More than 68 million vehicles on the road today have direct TPMS systems. With the average age of a vehicle on the road lasting more than 10 years, a vehicle with four TPMS sensors will have all of its TPMS sensor replaced during the life of the vehicle.
Why Sensors Fail
The number one reason sensors fail is physical damage. Sensors operate in a harsh environment of extreme temperatures and vibration. These forces can damage transmission coils, pressure and temperature sensors.
Another reason sensors fail is due to damage during removal and installation. One false move with a bead breaker or tire iron can break the sensor at the stem. Even forgetting to use a torque wrench or calibrated screwdriver can damage the mounting stem.
Corrosion is another element that can limit a sensor’s life. The valve stems of some TPMS systems operate in salt, water and ferrous brake dust. These elements can damage a sensor over time. Galvanic corrosion can kill a sensor from the inside. If a technician uses the wrong valve core or nut, it can cause a reaction between the two dissimilar metals. Valve nuts cannot be used twice, not only because of the seal, but the coatings on the treads. If a technician reuses a nut, bare metal on the stem and nut might be exposed and corrosion could destroy the stem of the sensor.
In the very near future, dead batteries will be the number one killer of TPMS sensors. One manufacturer of sensors claims the battery life of a sensor is between three and 10 years. Some manufacturers say seven years is the average life of the battery. Battery life can vary due to the vehicle, drive cycle and how long the sensors are awake. Many 2004 domestic and import vehicles with TPMS are nearing the magic seven-year mark when the batteries in the sensors start to die.
On most applications, the battery is sealed inside the TPMS sensor and cannot be replaced separately. If a battery is dead, you have to replace the sensor. It is within reason that if one sensor fails due to the battery, the others should be replaced.
Some sensors even transmit the state of the battery. This information can be accessed with some scan tools. This number will typically be a percentage. Estimating the life of the sensor can be difficult or impossible due to the various factors that influence sensor life.
Sources For Sensors
The parts and tools are on the market today to replace TPMS sensors. This is a growth market with more than 270 million potential sales.
New car dealers have always been selling OES sensors to shops. But, in the past two years, some aftermarket parts manufacturers have been filling out their lines of replacement TPMS sensors. These lines have been constantly expanding to cover more applications. Never before in the history of the aftermarket have suppliers moved so quickly to establish a new product category.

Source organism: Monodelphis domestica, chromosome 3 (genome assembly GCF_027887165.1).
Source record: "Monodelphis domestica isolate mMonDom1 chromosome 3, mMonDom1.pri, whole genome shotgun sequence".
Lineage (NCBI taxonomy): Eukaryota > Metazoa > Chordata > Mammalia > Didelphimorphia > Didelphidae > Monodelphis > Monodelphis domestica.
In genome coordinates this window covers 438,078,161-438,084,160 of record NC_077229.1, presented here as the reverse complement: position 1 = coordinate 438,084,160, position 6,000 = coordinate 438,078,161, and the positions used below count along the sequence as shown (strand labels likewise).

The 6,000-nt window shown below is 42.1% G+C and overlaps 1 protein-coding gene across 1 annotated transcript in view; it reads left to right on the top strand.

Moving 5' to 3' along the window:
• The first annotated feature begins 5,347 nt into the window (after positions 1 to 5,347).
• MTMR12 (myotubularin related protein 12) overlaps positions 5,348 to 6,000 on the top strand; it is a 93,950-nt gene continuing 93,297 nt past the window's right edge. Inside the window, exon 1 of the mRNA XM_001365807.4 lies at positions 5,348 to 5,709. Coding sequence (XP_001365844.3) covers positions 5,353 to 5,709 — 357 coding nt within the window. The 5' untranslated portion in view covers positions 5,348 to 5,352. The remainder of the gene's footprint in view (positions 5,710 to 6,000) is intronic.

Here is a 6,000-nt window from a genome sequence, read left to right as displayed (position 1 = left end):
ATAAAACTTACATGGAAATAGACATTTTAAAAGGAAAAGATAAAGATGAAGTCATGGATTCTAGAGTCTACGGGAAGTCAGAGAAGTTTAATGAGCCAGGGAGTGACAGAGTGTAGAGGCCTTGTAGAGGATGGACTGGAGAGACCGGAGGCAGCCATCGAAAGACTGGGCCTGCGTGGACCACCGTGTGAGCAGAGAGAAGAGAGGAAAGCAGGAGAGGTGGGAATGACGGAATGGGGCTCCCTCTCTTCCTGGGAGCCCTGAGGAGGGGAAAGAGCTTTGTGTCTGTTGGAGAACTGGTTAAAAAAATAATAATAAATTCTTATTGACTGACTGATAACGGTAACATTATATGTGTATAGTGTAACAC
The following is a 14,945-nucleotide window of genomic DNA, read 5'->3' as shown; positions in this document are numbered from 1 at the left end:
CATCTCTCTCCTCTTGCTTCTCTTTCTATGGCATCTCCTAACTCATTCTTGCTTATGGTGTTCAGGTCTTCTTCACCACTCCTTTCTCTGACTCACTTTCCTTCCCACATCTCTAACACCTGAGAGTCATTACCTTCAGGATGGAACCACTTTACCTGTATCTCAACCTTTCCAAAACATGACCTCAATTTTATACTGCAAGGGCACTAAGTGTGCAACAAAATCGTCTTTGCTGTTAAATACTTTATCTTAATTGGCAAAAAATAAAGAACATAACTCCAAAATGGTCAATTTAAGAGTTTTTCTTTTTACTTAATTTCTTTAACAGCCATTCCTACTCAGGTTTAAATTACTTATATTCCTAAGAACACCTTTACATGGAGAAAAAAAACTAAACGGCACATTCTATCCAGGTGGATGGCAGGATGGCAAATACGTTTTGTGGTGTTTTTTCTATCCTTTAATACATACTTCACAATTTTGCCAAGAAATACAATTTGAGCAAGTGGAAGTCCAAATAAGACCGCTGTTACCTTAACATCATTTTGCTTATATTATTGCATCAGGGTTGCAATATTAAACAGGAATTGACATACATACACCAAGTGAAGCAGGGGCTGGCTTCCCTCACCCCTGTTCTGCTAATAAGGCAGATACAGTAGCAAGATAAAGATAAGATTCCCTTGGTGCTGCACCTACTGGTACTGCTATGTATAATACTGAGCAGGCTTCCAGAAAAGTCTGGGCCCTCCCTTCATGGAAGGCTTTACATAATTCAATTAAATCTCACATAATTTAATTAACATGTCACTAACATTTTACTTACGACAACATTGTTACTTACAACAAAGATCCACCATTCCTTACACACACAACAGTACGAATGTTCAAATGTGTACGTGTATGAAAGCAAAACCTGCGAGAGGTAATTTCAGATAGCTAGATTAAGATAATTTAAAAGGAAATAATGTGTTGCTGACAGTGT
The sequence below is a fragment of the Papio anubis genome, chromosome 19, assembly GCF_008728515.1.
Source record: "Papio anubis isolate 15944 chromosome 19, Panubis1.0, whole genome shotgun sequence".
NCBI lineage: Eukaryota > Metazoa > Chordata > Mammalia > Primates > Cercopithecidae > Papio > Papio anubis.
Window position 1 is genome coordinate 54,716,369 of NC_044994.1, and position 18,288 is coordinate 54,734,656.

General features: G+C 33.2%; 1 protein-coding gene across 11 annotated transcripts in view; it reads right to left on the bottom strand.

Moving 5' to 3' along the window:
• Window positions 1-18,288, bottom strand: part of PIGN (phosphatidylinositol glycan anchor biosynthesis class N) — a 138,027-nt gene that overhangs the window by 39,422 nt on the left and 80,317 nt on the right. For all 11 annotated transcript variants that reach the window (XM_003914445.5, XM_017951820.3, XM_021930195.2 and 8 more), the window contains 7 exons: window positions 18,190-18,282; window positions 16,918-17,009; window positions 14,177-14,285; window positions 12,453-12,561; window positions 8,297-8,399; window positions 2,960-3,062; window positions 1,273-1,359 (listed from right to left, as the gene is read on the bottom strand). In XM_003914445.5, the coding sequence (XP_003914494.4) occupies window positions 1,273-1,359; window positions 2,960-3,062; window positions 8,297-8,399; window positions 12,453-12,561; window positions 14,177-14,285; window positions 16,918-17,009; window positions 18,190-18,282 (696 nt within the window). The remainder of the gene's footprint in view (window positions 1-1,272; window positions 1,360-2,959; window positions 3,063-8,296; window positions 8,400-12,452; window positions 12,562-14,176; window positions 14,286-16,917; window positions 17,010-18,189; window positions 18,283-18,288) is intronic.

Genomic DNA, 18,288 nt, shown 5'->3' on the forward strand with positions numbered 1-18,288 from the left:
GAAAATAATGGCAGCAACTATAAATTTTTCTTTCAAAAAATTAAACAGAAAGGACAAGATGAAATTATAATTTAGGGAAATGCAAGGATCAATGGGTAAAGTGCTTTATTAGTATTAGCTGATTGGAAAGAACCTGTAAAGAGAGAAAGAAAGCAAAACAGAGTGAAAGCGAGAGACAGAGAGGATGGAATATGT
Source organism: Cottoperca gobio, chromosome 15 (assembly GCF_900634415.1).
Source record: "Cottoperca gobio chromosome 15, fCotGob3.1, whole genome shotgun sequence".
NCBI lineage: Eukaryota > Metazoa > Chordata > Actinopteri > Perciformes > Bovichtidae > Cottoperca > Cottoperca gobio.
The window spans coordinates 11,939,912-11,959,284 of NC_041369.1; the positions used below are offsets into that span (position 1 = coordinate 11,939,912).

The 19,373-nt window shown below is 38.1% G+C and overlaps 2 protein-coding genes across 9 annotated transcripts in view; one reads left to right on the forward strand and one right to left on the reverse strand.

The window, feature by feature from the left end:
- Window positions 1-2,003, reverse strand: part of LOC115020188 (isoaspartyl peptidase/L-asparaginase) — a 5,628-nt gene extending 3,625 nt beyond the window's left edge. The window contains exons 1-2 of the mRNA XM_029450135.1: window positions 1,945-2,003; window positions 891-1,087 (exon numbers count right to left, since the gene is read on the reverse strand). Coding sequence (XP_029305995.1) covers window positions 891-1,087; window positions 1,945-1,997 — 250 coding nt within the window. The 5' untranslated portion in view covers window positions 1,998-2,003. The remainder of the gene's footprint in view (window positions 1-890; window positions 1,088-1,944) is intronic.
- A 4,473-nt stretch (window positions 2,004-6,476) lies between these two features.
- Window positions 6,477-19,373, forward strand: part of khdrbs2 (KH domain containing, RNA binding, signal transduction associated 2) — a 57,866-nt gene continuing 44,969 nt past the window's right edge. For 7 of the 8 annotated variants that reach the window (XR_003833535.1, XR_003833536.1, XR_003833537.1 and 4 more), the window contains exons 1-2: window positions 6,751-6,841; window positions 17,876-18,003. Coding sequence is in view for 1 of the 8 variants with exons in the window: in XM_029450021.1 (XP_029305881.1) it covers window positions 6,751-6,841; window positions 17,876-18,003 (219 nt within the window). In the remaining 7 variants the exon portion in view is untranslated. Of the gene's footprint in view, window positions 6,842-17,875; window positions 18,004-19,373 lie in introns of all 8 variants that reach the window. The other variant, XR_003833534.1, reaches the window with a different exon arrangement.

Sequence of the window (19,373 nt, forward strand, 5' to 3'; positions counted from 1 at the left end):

Every aftermarket sensor manufacturer claims they reduce inventory and cost while improving your bottom line. These claims are true. This is a very competitive marketplace and the beneficiary has been shops who are replacing sensors and buying the tools.
Manufacturers have created replacement sensors and tools with the goal of minimizing inventory at the shop and jobber level. These replacement sensors are designed to fit a large number of vehicles with just a few part numbers. In other words, they can be sourced and installed on the car very quickly.
For some consumers, a new TPMS sensor may be a tough sell. Some will question the value of replacing a sensor to return a system to working order on an older vehicle. No shop can or should disable a TPMS system if it is cost-prohibitive for a customer to replace a sensor. In early 2011, The Tire Industry Association reached out to the National Highway Traffic Safety Administration (NHTSA) regarding scenarios that tire retailers commonly face when servicing vehicles equipped with TPMS. TIA was specifically addressing the so-called “make inoperative” provisions of NHTSA’s TPMS regulations.
Title 49, U.S. Code 30122(b) of the Motor Vehicle Safety Act (MVSA) “prohibits a manufacturer, distributor, dealer or motor vehicle repair business from knowingly making inoperative any part of a device or element of design installed on or in a motor vehicle in compliance with an applicable motor vehicle safety standard.”
When this was written, the main concerns were airbags and bumper systems. TPMS is such a safety system, and, therefore, falls under these guidelines. According to NHTSA, if the pressure sensor was inoperative before the customer presented the vehicle to the retailer, “a motor vehicle repair business would not be violating 49 USC 30122(b) by removing an inoperative or damaged TPMS sensor and replacing it with a standard snap-in rubber valve stem. However, a motor vehicle repair business that goes on to make any other element of the TPMS system inoperative, for example, by disabling the malfunction indicator lamp, would violate the ‘make inoperative’ provision.”
Once the driving public learns that bringing a vehicle to a shop with dead sensors gives them an option to not replace the sensors and substitute standard snap-in valves, this may accelerate a situation whereby vehicles will have inoperative TPMS. This ultimately puts pressure back on the service provider to educate consumers as to the importance of TPMS.